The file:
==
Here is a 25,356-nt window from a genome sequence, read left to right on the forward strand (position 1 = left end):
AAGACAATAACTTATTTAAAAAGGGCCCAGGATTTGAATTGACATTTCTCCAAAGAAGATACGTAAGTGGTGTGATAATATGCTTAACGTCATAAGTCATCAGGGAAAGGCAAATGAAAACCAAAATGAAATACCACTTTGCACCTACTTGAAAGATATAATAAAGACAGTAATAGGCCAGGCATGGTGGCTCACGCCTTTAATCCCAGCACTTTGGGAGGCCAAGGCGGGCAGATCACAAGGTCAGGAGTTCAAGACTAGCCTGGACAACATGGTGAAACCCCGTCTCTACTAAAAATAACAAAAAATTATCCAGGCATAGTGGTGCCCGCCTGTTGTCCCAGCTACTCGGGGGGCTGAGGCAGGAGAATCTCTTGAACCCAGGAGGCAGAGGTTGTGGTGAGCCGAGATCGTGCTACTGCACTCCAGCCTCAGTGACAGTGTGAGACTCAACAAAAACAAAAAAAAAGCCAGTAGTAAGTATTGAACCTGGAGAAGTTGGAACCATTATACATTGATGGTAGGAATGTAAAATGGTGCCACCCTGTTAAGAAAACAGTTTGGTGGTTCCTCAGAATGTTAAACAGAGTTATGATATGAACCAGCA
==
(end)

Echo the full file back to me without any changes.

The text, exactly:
Here is a 25,356-nt window from a genome sequence, read left to right on the forward strand (position 1 = left end):
AAGACAATAACTTATTTAAAAAGGGCCCAGGATTTGAATTGACATTTCTCCAAAGAAGATACGTAAGTGGTGTGATAATATGCTTAACGTCATAAGTCATCAGGGAAAGGCAAATGAAAACCAAAATGAAATACCACTTTGCACCTACTTGAAAGATATAATAAAGACAGTAATAGGCCAGGCATGGTGGCTCACGCCTTTAATCCCAGCACTTTGGGAGGCCAAGGCGGGCAGATCACAAGGTCAGGAGTTCAAGACTAGCCTGGACAACATGGTGAAACCCCGTCTCTACTAAAAATAACAAAAAATTATCCAGGCATAGTGGTGCCCGCCTGTTGTCCCAGCTACTCGGGGGGCTGAGGCAGGAGAATCTCTTGAACCCAGGAGGCAGAGGTTGTGGTGAGCCGAGATCGTGCTACTGCACTCCAGCCTCAGTGACAGTGTGAGACTCAACAAAAACAAAAAAAAAGCCAGTAGTAAGTATTGAACCTGGAGAAGTTGGAACCATTATACATTGATGGTAGGAATGTAAAATGGTGCCACCCTGTTAAGAAAACAGTTTGGTGGTTCCTCAGAATGTTAAACAGAGTTATGATATGAACCAGCA